DVD REVIEW: ANGEL MAKER: SERIAL KILLER QUEEN / CERT: TBC / DIRECTOR: O.H. KRILL / SCREENPLAY: O.H. KRILLL / STARRING: ANDREW CHAPMAN, M.A. NICOLS / RELEASE DATE: TBC
Amelia Dyer was one of England’s most prolific but little known serial killers. She was a ‘baby farmer’, charging young mothers a hefty fee to take in their unwanted or illegitimate new-borns and then – unbeknownst to the parent - murdering the child in various gruesome ways, at first drugging them and starving them to death but finally, when the opium and malnutrition method took too long, she resorted to strangling her victims with edging tape.
Dyer travelled the country, changed her name, and eventually brought her own daughter into the family kiddie-slaughter business. And it was a lucrative business. Over several decades, Amelia Dyer murdered more than four hundred babies.
It’s a macabre story. Especially if you’re a fan of particularly twisted crime. Dyer would make a great character in the next season of Penny Dreadful.
So disappointingly, given the sensational subject matter, Reality Films’ Angel Maker is a bit of a mixed bag: as an Idiot’s Guide to Victorian England (the period when Dyer was operating) it covers all the usual checkpoints – poverty, workhouses, disease and prostitution, laudanum, madness and Jack the Ripper - and it tells Amelia Dyer’s story in an exceptionally simple uncomplicated way using period photographs, clips from public domain films and – above it all – a slow and steady narration that sounds like it’s being read from a particularly boring textbook.
And that’s the problem. This is a story that should have us locked to the screen, horrified by what comes next, but this narration could send an insomniac to dreamland. On top of that, although the majority of vintage clips and photos are well chosen (including a great moment from The Screaming Skull), very few of them actually relate to Amelia Dyer herself. There’s a picture of her - a hawk-nosed woman with black rimmed eyes and a funereal hat, an illustration of her in a newspaper, and some examples of letters she wrote from prison – but the rest are mostly generic sepia-tinted baby photographs (there’s one of a dead infant in a cot surrounded by flowers which is particularly uncomfortable) interspersed with some awkward especially-shot filler of roses burning in CGI flames, a baby’s hand covered in blood and – the one that really doesn’t work – a sequence where a pair of hands wraps a ribbon around an obviously plastic baby’s neck (yep, you can see it’s a plastic baby) and strangles it on camera, presumably for all those viewers who are unclear what strangling a baby looks like.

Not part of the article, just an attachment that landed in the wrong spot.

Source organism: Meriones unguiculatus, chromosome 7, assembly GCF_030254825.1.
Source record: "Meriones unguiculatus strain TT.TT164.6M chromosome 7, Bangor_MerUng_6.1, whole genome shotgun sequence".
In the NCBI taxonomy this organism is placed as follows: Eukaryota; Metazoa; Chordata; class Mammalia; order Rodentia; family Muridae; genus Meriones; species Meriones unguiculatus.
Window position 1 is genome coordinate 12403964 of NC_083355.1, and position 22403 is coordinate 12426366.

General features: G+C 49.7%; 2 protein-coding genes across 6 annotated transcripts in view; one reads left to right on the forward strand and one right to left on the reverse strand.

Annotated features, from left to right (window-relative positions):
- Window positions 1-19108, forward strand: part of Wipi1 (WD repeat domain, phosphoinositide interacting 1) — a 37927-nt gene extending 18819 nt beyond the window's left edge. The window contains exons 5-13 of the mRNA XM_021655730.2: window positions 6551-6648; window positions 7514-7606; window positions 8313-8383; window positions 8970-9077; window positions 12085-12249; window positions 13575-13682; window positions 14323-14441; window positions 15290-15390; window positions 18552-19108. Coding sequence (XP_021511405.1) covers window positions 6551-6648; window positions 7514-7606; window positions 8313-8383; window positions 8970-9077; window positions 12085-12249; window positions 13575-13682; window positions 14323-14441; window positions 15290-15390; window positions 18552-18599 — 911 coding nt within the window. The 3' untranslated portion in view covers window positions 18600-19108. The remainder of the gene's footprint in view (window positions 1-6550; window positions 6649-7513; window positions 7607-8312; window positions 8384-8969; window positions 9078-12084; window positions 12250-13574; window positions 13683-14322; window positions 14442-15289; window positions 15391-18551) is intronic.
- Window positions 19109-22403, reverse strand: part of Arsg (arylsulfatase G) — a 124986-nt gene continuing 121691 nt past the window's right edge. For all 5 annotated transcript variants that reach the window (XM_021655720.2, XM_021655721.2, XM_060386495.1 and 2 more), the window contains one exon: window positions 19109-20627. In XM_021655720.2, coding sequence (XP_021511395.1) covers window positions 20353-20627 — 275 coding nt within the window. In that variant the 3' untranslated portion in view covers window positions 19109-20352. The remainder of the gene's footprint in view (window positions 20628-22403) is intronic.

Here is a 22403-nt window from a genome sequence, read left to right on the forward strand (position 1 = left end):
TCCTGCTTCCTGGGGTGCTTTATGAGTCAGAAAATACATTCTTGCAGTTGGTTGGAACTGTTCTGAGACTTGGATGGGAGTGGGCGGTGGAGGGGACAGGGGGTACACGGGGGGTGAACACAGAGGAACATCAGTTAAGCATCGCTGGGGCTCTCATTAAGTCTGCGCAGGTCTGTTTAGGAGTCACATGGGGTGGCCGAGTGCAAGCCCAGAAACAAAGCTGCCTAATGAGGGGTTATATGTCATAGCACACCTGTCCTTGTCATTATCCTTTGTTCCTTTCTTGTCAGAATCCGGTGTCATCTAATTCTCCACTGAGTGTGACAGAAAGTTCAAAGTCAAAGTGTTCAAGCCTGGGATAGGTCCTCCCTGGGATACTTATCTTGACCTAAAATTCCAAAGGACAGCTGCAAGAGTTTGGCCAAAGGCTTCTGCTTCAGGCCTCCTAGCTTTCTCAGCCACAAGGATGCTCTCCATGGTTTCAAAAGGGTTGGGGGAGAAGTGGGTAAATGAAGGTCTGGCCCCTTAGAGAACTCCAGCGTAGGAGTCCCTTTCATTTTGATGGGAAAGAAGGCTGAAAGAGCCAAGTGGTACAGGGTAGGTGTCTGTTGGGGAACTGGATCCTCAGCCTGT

But the best part is right at the end, when a bunch of text screens give us some interesting pointers about infanticide. The first one? “The title character in Oliver Twist spent his first years in a baby farm.”
So at least I’ve learned something.
Oh – but the woman on the DVD cover looks scary. It’s not Amelia Dyer though.
Now, does anyone have a copy of The Screaming Skull I can borrow?
Special Features: TBC
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